Modelers Corner

Winding Coils

| November 2005

  • 11-05-023-Model-Corner.jpg

  • 11-05-023-Ohm-1.jpg
    Applying Ohm’s Law: V = voltage, I = current in amps, R = resistance in ohms.

  • 11-05-023-Model-Corner.jpg
  • 11-05-023-Ohm-1.jpg

Hello again, everyone. Well, my experiment building a coil, which I discussed in the September 2005 issue, caught the attention of model engine fan David Metz, Muscatine, Iowa. David, who seems to have a lot more experience on the subject of wiring, was nice enough to send me a long letter detailing what I need to know. This is good, basic information I know we could all benefit from. So here's the start of David's letter, and we'll finish his thoughts next issue. Is this hobby great, or what?

Ohm's Law

David Metz writes: Rusty, my opinion is that you did everything right. You had the right wire, the right number of turns, the right core and the right insulation between layers of windings. My guess is that your only problems are in your measurements. Read on:

You made the comment that you were attempting to reach a value of 2 volts on the contacts of the igniter using 12 volts on the coil. I think what you wanted to say is that you wanted to have a current of two amperes flowing through the coil and battery in a simple series circuit. The relationship between the voltage and current in this circuit can be defined with Ohm's Law (P = power in watts, E = voltage, I = current in amps, R = resistance in ohms):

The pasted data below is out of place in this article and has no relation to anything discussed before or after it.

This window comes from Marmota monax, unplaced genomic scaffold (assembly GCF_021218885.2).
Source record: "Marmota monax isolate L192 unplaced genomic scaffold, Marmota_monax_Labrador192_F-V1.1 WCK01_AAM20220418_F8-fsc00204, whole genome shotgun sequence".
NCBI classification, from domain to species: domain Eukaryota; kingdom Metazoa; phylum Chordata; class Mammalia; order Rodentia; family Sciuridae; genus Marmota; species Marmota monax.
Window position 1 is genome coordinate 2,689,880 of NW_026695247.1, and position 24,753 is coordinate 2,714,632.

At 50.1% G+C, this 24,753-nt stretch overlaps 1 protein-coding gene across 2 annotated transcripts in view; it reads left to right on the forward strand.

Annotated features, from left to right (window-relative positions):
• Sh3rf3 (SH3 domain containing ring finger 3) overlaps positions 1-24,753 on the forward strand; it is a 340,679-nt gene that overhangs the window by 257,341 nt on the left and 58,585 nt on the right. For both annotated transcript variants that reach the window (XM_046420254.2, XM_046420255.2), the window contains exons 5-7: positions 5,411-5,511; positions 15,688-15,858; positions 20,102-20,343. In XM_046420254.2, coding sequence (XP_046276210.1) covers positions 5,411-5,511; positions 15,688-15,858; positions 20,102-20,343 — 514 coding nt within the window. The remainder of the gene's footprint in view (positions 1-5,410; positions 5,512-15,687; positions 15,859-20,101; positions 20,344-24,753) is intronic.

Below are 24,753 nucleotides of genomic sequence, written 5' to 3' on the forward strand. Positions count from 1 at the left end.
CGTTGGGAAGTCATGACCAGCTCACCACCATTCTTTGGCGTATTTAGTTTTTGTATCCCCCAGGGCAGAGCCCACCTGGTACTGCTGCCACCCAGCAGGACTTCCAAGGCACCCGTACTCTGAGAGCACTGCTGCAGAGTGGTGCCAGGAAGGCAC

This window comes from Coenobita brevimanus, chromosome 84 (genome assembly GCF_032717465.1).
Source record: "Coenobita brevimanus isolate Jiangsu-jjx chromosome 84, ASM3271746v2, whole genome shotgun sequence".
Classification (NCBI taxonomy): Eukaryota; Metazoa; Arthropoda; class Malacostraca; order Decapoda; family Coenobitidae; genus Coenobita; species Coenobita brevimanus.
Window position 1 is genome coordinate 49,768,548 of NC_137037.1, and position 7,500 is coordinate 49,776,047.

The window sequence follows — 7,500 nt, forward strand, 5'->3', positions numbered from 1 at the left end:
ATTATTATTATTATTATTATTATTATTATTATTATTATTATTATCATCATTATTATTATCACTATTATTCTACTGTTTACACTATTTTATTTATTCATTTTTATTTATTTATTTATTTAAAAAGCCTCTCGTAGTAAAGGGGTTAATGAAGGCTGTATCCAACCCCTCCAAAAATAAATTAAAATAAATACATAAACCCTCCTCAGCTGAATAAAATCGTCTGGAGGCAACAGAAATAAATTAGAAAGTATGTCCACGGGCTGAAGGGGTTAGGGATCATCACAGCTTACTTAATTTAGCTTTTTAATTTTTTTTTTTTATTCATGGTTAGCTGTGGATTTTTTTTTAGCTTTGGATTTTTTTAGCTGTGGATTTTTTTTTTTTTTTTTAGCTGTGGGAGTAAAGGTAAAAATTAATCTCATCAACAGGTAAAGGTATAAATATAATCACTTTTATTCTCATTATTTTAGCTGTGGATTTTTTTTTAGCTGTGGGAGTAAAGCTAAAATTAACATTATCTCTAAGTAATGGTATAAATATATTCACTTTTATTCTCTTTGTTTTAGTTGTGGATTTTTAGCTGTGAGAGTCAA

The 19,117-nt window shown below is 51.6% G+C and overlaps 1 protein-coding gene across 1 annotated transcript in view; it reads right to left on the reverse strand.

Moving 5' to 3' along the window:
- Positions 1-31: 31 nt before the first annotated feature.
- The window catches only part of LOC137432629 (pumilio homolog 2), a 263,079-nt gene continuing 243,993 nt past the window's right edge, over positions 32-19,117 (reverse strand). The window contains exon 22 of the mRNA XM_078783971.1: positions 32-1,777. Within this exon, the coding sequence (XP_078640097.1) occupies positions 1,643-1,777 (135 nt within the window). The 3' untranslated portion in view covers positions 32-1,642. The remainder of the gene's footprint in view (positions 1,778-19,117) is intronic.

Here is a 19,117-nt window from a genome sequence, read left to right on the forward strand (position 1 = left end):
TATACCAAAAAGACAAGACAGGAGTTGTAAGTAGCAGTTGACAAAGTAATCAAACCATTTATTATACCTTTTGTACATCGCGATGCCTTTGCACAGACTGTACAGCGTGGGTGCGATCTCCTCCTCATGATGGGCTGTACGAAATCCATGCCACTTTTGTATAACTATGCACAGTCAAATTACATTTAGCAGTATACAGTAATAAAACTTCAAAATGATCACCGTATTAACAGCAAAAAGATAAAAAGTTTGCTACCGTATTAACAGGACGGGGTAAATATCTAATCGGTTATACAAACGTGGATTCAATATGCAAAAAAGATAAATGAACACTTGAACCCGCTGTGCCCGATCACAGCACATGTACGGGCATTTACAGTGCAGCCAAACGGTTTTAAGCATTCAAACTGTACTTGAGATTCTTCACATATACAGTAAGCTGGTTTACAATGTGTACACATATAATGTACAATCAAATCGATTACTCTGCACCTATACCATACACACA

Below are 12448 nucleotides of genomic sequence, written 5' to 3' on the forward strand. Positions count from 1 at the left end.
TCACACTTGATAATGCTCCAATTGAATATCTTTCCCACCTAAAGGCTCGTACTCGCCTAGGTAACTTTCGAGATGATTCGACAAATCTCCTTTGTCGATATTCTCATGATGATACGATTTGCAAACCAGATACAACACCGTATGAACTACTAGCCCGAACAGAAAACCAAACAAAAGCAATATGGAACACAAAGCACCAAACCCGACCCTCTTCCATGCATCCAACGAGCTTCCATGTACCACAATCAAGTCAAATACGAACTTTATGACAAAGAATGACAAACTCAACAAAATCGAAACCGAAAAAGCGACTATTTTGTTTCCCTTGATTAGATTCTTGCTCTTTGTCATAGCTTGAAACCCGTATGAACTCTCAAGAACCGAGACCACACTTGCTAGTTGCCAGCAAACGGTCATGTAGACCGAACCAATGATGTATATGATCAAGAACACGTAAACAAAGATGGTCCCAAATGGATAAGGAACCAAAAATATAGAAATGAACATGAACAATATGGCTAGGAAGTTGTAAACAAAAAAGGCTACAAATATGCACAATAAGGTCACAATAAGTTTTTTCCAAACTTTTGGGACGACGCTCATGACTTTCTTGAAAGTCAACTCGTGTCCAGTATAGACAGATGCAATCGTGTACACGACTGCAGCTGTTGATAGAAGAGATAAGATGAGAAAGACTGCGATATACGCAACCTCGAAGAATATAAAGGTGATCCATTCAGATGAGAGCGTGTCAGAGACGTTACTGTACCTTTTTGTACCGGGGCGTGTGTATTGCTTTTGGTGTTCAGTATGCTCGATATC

R = E/I: Voltage divided by amperage = resistance in ohms
I = E/R: Voltage divided by resistance (ohms) = amperage
E = I x R: Amperage times resistance (ohms) = voltage

And for determining power:
P = I x E:
Amperage times voltage = power dissipated in Watts

So, with 12 volts across the coil (contacts closed) and a 6-ohm winding resistance, you will have a current flow of 2 amps.


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